JA solar photovoltaic panels installed

by Mars

We selected E-ON as our JA solar photovoltaic panels installer and they obtained all the necessary approvals for our project.

We opted for a large array consisting of 22 panels delivering 6.16kW (with an annual estimated output of 5,506kWh) in order to power the air source heat pump during the day. 

Outsourced installation

What is of interest is that we were always under the impression that the installation would be carried out by E-ON’s own installation team. This proved not to be the case. The installation was sub-contracted to a specialist MCS-approved installation company.

The installer had to follow E-ON’s corporate installation guidelines and best practices were provided to this sub-contractor and all the equipment (panels, inverters, etc.) and processes were also dictated to them by E-ON ensuring a high-spec installation.

The expertise of the installers was excellent and they had dedicated sub-teams that dealt with physically installing and mounting the panels to the roof and a separate electrician team that installed the inverter and made sure the electricity supply to the house was professionally taken care of.

The physical installation was virtually hitch-free with some minor damage to the roof, which was rectified a few weeks later. E-ON’s back office team processed our paperwork within a week and were able to register with the Feed-in-Tariff (FiT) scheme before the cut-off deadline. 

We are working on a video to review the JA solar photovoltaic panels.

Warning about inverters

It was not all plain sailing though. The week after the panels were put up, we had glorious sunshine and, as with all new purchases, we watched the panels’ performance and marvelled at the fact that our house was being powered by the sun. It was extremely exciting.

What we couldn’t work out was that our panels would hit 5kW and never exceed electricity production beyond this point. This went on for a few days and we raised this with E-ON, who didn’t have an immediate answer and said they’d look into it and perform diagnostics. 

A week later, they informed us that the reason we were “clipping” (an industry term, apparently) at 5kW is because they had instructed the installers to fit a 5kW inverter.

We naturally questioned this: what is the point of installing 6.16kWs worth of panels if we are never going to generate more than 5kW of electricity. The answer we received is that this an industry standard and that it is common practice to fit inverters that are 20% less than the total power generation potential of the PV array.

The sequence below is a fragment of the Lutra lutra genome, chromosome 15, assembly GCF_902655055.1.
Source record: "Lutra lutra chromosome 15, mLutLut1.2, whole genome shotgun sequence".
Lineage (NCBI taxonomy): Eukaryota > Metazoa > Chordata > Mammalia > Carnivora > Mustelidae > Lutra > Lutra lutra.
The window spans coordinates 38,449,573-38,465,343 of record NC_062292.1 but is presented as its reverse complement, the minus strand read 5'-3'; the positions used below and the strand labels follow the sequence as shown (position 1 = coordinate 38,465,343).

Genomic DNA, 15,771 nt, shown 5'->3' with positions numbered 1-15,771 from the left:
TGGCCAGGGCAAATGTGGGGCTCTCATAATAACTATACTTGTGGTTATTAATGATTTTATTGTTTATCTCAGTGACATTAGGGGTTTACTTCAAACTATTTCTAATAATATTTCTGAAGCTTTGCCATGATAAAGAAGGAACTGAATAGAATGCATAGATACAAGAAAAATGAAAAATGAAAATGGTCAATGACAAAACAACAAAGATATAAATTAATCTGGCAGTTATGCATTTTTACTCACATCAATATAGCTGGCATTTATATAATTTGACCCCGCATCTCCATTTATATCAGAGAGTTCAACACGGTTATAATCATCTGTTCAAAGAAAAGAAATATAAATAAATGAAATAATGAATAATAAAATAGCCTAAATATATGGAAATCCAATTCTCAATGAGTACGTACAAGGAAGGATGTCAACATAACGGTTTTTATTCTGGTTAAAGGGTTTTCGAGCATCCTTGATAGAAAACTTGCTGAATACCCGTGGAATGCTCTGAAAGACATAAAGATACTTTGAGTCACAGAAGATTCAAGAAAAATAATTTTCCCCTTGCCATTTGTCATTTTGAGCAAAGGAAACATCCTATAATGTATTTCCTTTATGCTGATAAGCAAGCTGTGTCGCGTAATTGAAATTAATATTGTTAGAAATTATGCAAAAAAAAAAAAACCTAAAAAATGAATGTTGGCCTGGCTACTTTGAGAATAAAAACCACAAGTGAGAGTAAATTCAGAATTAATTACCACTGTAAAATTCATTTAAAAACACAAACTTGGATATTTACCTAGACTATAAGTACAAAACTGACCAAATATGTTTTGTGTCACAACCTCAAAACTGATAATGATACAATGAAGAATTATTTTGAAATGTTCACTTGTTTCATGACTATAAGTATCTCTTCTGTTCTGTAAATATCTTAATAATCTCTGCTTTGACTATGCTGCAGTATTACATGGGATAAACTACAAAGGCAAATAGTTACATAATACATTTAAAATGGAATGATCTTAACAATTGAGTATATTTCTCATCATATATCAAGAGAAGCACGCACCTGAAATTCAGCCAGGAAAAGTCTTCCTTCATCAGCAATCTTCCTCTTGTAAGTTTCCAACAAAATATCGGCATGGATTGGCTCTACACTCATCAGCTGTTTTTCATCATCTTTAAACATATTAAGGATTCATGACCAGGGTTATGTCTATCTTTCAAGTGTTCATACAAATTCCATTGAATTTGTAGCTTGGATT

We informed E-ON that this was not acceptable, and E-ON immediately authorised that the inverter was to be replaced with a 6kW model. This was replaced within a week, and guess what? On bright sunny days, we regularly exceed well over 5kW, and we’ve gone as far as generating 6kWs worth of power for sustained periods of time.

Check your paperwork and estimates

Our primary warning is that if you’re installing solar panels, quotations typically cite the full specifications of the solar PV panels, but every quote we received (from various solar installers) simply stated the brand of the inverter and never mentioned the size or its limits.

If your estimates only mention the name and brand of the inverter (but not its size), we strongly recommend that you question this, and get it in writing that the inverter will be big enough to handle the bulk of your PV’s electricity generating potential. From what was explained to us, inverters (SolarEdge ones) go up in kW increments, so even if you’re getting 5.8kW worth of panels (as an example), push for a 6kW inverter.

Our PV array information:

Solar: JA Solar 280W PV Panels, SolarEdge Inverter
Orientation: -20 degrees from south (SSE)
Angle of roof: 35 degrees
Shade factor: 0.98

3 comments

Thoughts and feedback on FiT and RHI application » My Home Farm 23 December 2019 - 09:21

[…] managed to get our solar PV array installed in mid-March, just in time to register for the Feed-in-Tariff (FiT) before the government scheme expired at the […]

Reply
David Russell 9 November 2020 - 16:13

That is very interesting. Your blog was recommended to me by Rosie at Global Energy who supplied our Air source heat pump 12 months ago. We are just starting to look at solar panels and actually have a telephone consultation with a rep from E.On this week. We have not spoken with anyone else as yet. I am very wary of cowboy companies which is why we started with E.On to be honest.
Did you take up the battery option or not?

Reply
Mars 9 November 2020 - 16:50

Thank you for your feedback David. How’s your heat pump faring in its first year? Which model did you go with?

In response to your question, we discounted batteries quite quickly for two reasons:

1. Our air source heat pump runs 24/7, so between the pump and our daytime electricity consumption, we wouldn’t store any power over the autumn and winter seasons to utilise in the evenings. Electricity production from Nov-Feb is also very poor.

2. They are also very expensive, especially the good quality ones like Tesla. The regular charge and discharge cycle severely limits their lifespan, so paying them off and replacing them versus what you’ll pay for electricity from the grid didn’t stack up for us – it wasn’t even close?

Many people make arguments for batteries, but for users like us that have ASHPs, I don’t see how they can make them work.

If you do consider batteries, I’d recommend enquiring about the lifespan of the battery. How many charge and discharge cycles will it manage before it stops holding power. You can then run the numbers to see if they’ll work for your set up and budget.

Hope that helps. Feel free to ask any follow up questions.

Reply

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